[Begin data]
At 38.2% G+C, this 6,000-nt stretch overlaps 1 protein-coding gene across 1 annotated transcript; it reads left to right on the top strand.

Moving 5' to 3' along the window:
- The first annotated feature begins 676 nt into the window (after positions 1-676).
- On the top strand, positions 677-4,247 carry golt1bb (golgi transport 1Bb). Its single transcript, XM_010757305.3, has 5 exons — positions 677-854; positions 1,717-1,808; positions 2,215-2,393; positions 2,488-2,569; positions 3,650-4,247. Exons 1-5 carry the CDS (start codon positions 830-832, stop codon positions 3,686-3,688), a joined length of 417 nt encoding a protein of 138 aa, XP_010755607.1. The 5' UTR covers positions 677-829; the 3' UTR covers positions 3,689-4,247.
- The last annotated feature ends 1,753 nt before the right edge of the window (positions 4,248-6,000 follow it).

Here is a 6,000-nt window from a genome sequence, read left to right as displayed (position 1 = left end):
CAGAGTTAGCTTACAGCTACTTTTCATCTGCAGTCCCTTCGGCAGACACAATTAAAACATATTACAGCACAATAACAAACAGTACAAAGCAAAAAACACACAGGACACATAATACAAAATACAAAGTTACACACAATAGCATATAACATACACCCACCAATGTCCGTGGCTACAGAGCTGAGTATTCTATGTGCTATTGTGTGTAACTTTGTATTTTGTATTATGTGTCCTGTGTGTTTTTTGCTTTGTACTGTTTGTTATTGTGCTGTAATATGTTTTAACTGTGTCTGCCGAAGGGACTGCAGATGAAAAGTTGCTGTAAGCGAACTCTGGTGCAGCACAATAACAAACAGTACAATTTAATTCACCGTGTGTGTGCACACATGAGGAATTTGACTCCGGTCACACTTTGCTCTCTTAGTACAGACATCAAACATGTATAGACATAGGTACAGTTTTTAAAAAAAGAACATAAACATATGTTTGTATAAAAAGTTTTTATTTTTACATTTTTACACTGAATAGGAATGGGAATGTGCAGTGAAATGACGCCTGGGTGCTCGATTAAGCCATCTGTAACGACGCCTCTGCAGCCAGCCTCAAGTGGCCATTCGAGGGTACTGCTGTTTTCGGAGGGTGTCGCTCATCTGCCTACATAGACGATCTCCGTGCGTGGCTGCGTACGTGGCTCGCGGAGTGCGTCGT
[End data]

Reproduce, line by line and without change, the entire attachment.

At 38.2% G+C, this 6,000-nt stretch overlaps 1 protein-coding gene across 1 annotated transcript; it reads left to right on the top strand.

Moving 5' to 3' along the window:
- The first annotated feature begins 676 nt into the window (after positions 1-676).
- On the top strand, positions 677-4,247 carry golt1bb (golgi transport 1Bb). Its single transcript, XM_010757305.3, has 5 exons — positions 677-854; positions 1,717-1,808; positions 2,215-2,393; positions 2,488-2,569; positions 3,650-4,247. Exons 1-5 carry the CDS (start codon positions 830-832, stop codon positions 3,686-3,688), a joined length of 417 nt encoding a protein of 138 aa, XP_010755607.1. The 5' UTR covers positions 677-829; the 3' UTR covers positions 3,689-4,247.
- The last annotated feature ends 1,753 nt before the right edge of the window (positions 4,248-6,000 follow it).

Here is a 6,000-nt window from a genome sequence, read left to right as displayed (position 1 = left end):
CAGAGTTAGCTTACAGCTACTTTTCATCTGCAGTCCCTTCGGCAGACACAATTAAAACATATTACAGCACAATAACAAACAGTACAAAGCAAAAAACACACAGGACACATAATACAAAATACAAAGTTACACACAATAGCATATAACATACACCCACCAATGTCCGTGGCTACAGAGCTGAGTATTCTATGTGCTATTGTGTGTAACTTTGTATTTTGTATTATGTGTCCTGTGTGTTTTTTGCTTTGTACTGTTTGTTATTGTGCTGTAATATGTTTTAACTGTGTCTGCCGAAGGGACTGCAGATGAAAAGTTGCTGTAAGCGAACTCTGGTGCAGCACAATAACAAACAGTACAATTTAATTCACCGTGTGTGTGCACACATGAGGAATTTGACTCCGGTCACACTTTGCTCTCTTAGTACAGACATCAAACATGTATAGACATAGGTACAGTTTTTAAAAAAAGAACATAAACATATGTTTGTATAAAAAGTTTTTATTTTTACATTTTTACACTGAATAGGAATGGGAATGTGCAGTGAAATGACGCCTGGGTGCTCGATTAAGCCATCTGTAACGACGCCTCTGCAGCCAGCCTCAAGTGGCCATTCGAGGGTACTGCTGTTTTCGGAGGGTGTCGCTCATCTGCCTACATAGACGATCTCCGTGCGTGGCTGCGTACGTGGCTCGCGGAGTGCGTCGT